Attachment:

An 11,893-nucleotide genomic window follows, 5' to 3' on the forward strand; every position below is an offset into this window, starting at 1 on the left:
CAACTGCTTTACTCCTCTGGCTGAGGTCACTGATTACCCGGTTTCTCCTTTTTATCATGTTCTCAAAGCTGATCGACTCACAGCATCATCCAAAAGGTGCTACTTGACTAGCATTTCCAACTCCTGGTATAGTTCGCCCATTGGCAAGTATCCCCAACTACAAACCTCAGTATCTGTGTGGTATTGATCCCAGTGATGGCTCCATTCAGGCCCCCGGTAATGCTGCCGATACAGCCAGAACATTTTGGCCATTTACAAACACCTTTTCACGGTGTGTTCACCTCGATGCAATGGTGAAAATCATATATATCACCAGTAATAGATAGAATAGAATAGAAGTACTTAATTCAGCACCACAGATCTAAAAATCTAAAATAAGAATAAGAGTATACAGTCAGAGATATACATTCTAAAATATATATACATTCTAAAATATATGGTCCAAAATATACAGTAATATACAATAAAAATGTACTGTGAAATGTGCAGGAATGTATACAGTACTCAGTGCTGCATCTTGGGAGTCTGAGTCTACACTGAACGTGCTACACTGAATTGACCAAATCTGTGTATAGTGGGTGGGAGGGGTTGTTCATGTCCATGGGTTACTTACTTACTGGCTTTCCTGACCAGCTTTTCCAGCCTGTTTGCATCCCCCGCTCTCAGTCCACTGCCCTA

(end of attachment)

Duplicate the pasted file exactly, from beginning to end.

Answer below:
An 11,893-nucleotide genomic window follows, 5' to 3' on the forward strand; every position below is an offset into this window, starting at 1 on the left:
CAACTGCTTTACTCCTCTGGCTGAGGTCACTGATTACCCGGTTTCTCCTTTTTATCATGTTCTCAAAGCTGATCGACTCACAGCATCATCCAAAAGGTGCTACTTGACTAGCATTTCCAACTCCTGGTATAGTTCGCCCATTGGCAAGTATCCCCAACTACAAACCTCAGTATCTGTGTGGTATTGATCCCAGTGATGGCTCCATTCAGGCCCCCGGTAATGCTGCCGATACAGCCAGAACATTTTGGCCATTTACAAACACCTTTTCACGGTGTGTTCACCTCGATGCAATGGTGAAAATCATATATATCACCAGTAATAGATAGAATAGAATAGAAGTACTTAATTCAGCACCACAGATCTAAAAATCTAAAATAAGAATAAGAGTATACAGTCAGAGATATACATTCTAAAATATATATACATTCTAAAATATATGGTCCAAAATATACAGTAATATACAATAAAAATGTACTGTGAAATGTGCAGGAATGTATACAGTACTCAGTGCTGCATCTTGGGAGTCTGAGTCTACACTGAACGTGCTACACTGAATTGACCAAATCTGTGTATAGTGGGTGGGAGGGGTTGTTCATGTCCATGGGTTACTTACTTACTGGCTTTCCTGACCAGCTTTTCCAGCCTGTTTGCATCCCCCGCTCTCAGTCCACTGCCCTA